a plurality of elongated blade means disposed end to end and extending along said path parallel to the path, which blade means are passed successively by the bottle, each of said blade means having a serrated surface which engages the cap as the bottle is advanced along said path so that the cap rolls on the surface and turns relative to the bottle during the advance of the body, so that the cap becomes unthreaded from the body of the bottle, and yieldable means for acting on said blades and resiliently urging each surface into gripping engagement with the cap, so that each surface grips the cap with a lesser force than its immediately preceding surface.
5. Apparatus as defined in claim 4 in which said means for holding the bottle against turning is an elongated bar extending longitudinally of said path adjacent both cam means said blade means, and which bar engages the bottle so that one side of the body is flexed inwardly as the bottle is advanced along the bar.
6. Apparatus as defined in claim 4 including sensing means, disposed along said path beyond said blades, for sensing a cap remaining on the body, and means responsive to said sensing means for removing such a body with a cap from said carrier means.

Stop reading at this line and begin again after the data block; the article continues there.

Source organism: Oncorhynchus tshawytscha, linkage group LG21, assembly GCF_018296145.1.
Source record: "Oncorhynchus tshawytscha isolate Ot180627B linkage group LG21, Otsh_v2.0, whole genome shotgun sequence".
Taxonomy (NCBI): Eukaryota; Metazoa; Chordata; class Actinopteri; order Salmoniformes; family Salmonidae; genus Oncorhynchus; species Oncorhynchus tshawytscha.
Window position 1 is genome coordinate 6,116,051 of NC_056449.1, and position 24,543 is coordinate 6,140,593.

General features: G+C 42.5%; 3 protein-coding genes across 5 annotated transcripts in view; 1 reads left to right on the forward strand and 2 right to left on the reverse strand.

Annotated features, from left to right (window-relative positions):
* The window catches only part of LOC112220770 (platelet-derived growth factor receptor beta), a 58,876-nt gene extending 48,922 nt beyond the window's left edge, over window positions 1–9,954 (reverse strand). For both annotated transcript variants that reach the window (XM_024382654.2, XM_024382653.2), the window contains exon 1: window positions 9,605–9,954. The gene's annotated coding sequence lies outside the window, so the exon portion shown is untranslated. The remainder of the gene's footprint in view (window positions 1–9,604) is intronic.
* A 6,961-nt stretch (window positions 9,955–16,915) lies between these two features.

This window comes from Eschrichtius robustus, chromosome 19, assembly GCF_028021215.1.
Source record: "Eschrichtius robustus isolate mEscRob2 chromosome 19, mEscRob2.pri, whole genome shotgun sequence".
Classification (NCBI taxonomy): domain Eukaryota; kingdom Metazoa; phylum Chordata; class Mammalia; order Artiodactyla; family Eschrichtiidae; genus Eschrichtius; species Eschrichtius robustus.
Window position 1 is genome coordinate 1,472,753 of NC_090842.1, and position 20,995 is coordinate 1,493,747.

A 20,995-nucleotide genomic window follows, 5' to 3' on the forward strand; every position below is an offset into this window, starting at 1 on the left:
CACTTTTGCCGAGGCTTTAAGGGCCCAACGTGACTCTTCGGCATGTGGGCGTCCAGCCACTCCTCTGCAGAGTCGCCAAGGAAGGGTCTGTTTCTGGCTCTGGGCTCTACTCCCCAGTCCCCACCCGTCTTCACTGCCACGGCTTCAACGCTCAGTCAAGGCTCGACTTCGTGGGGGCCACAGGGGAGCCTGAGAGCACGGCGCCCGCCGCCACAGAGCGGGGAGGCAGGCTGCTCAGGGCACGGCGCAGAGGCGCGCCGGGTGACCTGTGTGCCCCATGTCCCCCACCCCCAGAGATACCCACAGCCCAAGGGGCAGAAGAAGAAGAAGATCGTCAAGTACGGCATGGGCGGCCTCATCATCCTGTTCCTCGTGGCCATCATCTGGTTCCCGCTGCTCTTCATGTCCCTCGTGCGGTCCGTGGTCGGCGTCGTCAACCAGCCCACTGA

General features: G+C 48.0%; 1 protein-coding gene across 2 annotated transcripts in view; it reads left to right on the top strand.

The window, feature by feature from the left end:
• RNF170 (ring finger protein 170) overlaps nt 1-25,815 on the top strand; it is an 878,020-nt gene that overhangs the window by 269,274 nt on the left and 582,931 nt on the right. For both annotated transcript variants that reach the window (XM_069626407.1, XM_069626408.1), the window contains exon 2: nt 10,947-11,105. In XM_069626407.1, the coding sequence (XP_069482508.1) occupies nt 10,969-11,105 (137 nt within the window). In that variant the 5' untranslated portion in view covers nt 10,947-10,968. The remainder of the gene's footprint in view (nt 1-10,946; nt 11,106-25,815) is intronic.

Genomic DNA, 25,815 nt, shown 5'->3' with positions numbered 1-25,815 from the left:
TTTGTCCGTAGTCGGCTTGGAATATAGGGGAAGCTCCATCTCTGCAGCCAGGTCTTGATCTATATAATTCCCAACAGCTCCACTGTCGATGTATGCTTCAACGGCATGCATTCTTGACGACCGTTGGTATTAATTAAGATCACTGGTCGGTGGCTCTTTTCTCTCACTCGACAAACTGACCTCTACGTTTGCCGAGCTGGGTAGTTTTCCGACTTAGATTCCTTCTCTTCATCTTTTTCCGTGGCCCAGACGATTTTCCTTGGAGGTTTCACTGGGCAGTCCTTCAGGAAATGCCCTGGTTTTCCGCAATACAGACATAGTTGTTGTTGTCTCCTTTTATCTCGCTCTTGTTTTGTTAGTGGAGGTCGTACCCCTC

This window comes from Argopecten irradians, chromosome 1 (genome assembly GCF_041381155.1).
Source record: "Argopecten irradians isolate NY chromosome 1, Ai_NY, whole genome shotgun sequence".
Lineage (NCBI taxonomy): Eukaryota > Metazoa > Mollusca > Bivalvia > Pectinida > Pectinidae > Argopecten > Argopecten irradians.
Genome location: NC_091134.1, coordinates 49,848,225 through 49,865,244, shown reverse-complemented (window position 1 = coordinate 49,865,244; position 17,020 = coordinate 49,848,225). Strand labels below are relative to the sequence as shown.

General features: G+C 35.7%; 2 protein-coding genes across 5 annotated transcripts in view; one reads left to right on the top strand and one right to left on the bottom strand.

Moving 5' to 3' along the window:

7. Apparatus as defined in claim 4 including sensor means, disposed along said path beyond both cam means and said blade means, for sensing the color of the body, and means responsive to said sensor means for sorting successive bodies according to the color of the body.
This invention relates to plastic bottles of the type commonly used for soft drinks and is concerned with preparing such bottles for recycling. The bodies of bottles of this type often are made of a molded plastic such as a polyester resin and are usually comparatively soft and pliable. In order that the bottle be self-supporting, the bottom of the bottle body is received in and bonded to a base cup which also is molded from a resilient plastic material but is considerably firmer than the body to provide the desired support. Usually, the cup is colored while the body either is clear or colored. The bottle also includes a cap which is threaded onto the necked down upper end of the bottle body.
Empty bottles of this type have a significant value if the materials of the bottle are reclaimed through recycling. Because of the different materials, the bodies, the cups and the caps have to be recycled separately and, preferably, clear bodies also should be recycled separately from colored bodies.
The general object of the invention is to provide a novel apparatus or machine for rapidly and effectively separating the parts of a plastic bottle of the foregoing type and for sorting and delivering the parts separately so that each type of part may be recycled individually and for accomplishing this through reliable but comparatively simple and inexpensive mechanisms.
A more detailed object is to advance the bottles along a predetermined path and into engagement with stationary elements which utilize the relative movement between the bottles and the elements to separate the caps and the base cups from the bodies of the bottles.